As the embodied soul continuously passes, in this body, from boyhood to youth to old age, the soul similarly passes into another body at death. A sober person is not bewildered by such a change.
For the soul there is neither birth nor death at any time. He has not come into being, does not come into being, and will not come into being. He is unborn, eternal, ever-existing and primeval. He is not slain when the body is slain. As a person puts on new garments, giving up old ones, the soul similarly accepts new material bodies, giving up the old and useless ones.
Some look upon the soul as amazing, some describe him as amazing, and some hear of him as amazing; while others, even after hearing about him, cannot understand him at all.
Transcendental personalities have no birth or death, neither do they have any worldly family or caste. They descend from the ever-enchanting supramundane realm and appear by the desire of God. Thus, by such desire, and out of his own intense compassion for all souls, Srila Narayana Mahãräja appeared in 1921 in Bihar, India, in a village named Tewaripur near the bank of the sacred Ganges River.
Srila Maharaja is a self-realized spiritual master in the eternal disciplic succession beginning from Lord Krpa Himself. He is the foremost disciple of his initiating guru Srila Bhakti Prajnäna Keáava Gosvämi Maharja, as well as his instructing guru Srila Bhaktivedanta Svãmi Prabhupada, the world renowned preacher of Krsna consciousness.
An erudite scholar of the classic books of transcendental wisdom called the Vedas, Srila Maharaja has translated and published over thirty volumes in Hindi with his own commentaries. His works have been translated into English and other languages, and are providing hundreds of thousands of people with new life and spiritual inspiration.
The purpose of this booklet is to introduce the reader to the beauty and wonder of his or her own natural being. Sages say that our souls are each more brilliant and powerful than thousands of suns, and that we come to experience this by hearing from those who are self-realized. Secrets of the Undiscovered Self was kindly presented in the form of a discourse by such a self- realized personality, Srila Bhaktivedãnta Nãrãyana Maharaja, a pre-eminent saint and one of the foremost teachers of divine wisdom in the present day. This discourse was given in March 2002, in Kuala Lumpur, Malaysia.
The preface of this booklet contains the words of another transcendental personality, Srila A.C. Bhaktivedanta Svami Prabhupada, who is intimately related with the author as an instructing guru and a dear friend, Srila Narayana Maharaja, regards Srila Prabhupada as a main inspiration for his regularly traveling the surface of the globe and teaching the secrets of the undiscovered self.
Herein, Srila Prabhupada gives an analogy of a bird in a cage, comparing the bird to the soul and the cage to the body that covers it. He writes, “We are neglecting our real comfort and identifying the material cage with ourselves. We have concentrated all our energies for the meaningless upkeep of the material cage for its own sake, completely neglecting the captive soul within. The cage is meant for the undoing of the bird; the bird is not meant for the welfare of the cage. Let us, therefore, deeply ponder this. All our activities are now turned toward the upkeep of the cage, and the most we do is try to give some food to the mind by art and literature. But we do not know that this mind is also material in a more subtle form.”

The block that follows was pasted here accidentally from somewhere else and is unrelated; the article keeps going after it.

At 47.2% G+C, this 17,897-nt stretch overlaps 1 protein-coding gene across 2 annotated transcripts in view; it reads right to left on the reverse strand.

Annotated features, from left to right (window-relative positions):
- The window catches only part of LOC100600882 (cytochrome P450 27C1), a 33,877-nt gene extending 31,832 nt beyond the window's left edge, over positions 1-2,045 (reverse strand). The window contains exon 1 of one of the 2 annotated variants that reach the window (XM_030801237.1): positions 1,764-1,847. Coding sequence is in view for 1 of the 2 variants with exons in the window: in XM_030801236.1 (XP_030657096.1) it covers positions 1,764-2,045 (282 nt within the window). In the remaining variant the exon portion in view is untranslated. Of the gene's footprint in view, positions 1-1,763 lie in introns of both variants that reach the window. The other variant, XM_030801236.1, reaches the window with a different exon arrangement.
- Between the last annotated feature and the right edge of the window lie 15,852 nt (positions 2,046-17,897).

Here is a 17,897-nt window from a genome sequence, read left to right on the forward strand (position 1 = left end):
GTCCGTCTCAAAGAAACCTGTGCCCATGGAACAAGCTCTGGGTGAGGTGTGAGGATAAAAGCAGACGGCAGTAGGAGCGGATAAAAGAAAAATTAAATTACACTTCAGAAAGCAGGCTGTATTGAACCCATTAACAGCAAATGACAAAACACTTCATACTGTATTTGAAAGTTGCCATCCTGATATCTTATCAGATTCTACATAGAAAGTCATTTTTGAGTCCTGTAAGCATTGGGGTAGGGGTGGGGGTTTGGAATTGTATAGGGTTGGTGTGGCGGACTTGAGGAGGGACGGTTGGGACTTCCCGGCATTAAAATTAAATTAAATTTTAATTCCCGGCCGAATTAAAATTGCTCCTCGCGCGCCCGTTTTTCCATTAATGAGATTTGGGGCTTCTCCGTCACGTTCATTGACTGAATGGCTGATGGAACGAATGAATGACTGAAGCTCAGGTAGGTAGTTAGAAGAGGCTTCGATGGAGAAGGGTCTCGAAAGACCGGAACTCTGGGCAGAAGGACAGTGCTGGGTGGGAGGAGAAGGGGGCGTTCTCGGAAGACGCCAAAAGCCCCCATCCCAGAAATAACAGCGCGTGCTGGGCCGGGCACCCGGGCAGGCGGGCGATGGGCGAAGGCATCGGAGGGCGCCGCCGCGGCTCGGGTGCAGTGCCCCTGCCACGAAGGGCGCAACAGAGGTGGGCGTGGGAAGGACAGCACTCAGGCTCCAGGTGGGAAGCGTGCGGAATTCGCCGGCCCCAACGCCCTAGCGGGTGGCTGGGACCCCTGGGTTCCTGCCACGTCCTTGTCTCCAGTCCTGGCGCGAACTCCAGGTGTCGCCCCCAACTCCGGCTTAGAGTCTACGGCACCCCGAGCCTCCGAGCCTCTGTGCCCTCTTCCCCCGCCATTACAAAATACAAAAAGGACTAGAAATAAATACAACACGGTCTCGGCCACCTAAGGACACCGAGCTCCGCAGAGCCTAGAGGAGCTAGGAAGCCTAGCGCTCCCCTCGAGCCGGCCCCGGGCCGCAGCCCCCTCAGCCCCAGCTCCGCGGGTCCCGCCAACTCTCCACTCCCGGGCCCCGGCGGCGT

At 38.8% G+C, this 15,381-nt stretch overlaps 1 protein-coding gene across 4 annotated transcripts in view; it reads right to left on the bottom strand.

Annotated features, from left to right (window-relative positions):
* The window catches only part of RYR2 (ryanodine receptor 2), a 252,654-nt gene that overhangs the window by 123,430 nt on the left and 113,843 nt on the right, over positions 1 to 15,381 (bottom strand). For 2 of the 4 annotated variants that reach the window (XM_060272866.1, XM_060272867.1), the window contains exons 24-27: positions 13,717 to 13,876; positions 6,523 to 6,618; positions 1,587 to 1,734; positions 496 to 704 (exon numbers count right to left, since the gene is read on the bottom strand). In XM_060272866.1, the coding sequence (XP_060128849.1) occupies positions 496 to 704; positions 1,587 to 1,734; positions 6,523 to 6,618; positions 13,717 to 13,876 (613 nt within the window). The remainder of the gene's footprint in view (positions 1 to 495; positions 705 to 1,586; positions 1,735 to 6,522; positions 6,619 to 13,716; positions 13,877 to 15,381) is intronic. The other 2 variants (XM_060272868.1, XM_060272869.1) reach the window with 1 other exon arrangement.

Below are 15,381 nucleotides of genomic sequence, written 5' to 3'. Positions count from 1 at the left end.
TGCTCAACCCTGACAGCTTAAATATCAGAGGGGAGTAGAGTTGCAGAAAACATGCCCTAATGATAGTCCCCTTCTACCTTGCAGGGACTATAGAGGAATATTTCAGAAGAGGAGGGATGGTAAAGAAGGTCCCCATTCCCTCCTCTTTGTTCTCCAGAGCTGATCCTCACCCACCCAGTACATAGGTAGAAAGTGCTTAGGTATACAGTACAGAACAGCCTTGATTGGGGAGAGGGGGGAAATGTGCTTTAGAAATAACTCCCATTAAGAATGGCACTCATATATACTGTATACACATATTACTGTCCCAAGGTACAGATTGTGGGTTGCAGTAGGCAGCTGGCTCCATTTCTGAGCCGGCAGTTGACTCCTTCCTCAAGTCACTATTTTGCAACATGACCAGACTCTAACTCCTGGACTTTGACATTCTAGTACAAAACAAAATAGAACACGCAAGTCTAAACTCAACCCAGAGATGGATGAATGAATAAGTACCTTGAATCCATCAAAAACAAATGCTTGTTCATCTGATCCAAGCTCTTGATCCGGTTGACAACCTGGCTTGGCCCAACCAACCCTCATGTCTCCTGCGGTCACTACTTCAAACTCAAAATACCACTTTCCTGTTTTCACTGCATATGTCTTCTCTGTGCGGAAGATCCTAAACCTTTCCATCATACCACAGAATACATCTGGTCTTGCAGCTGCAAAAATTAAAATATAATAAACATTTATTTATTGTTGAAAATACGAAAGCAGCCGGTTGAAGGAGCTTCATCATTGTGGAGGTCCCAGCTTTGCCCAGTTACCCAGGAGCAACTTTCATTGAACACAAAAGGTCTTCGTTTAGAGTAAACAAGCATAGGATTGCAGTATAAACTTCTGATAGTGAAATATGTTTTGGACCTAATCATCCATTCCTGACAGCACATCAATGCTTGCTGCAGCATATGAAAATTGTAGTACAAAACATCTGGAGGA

“The self is beyond the gross body and subtle mind. He is the potent active principle of the body and mind. Without knowing the need of the dormant soul, one cannot be happy simply with emolument of the body and mind. The body and the mind are but superfluous outer coverings of the spirit soul. The spirit soul’s needs must be fulfilled. Simply by cleaning the cage of the bird, one does not satisfy the bird. One must actually know the needs of the bird himself.
“The need of the spirit soul is that he wants to get out of the limited sphere of material bondage and fulfill his desire for complete freedom. He wants to get out of the covered walls of the greater universe. He wants to see the free light and the spirit. That complete freedom is achieved when he meets the complete spirit, the Personality of Godhead.”
Speaking in a simple yet profound manner, Srila Prabhupada elaborates on the difference between the body and the soul: “If we meditate upon this body and study whether or not the body is our true identity, we will come to the conclusion that we are the knower of the body — not the body. The body is simply the field of our activities. We are no more the body than the cultivator of a field is the field.
“This good intelligence applies even in a child. You may show a child his finger and inquire, ‘What is this?’ The child will reply, ‘It is my finger.’ The child will never say, ‘I finger.’ Every part of his body is ‘mine’ — my body, my head, my leg. But where is the ‘1’? That should be the inquiry.” The histories in this booklet actually took place. They have been taken by Srila Narayana Maharaja from the parts of the Vedas called the Puranas and Upanisads. The names of all the personalities herein are in the 2ncient Sanskrit language. Following the tradition of our spiritual preceptors, we use standard diacritical markings to indicate the pronunciation of Sanskrit words. Pronounce a like a in father, like ea in neat, u like oo in root, r like ri in rip, m and ñ like ng in hung, s and like s in shy, and c like ch in chap.
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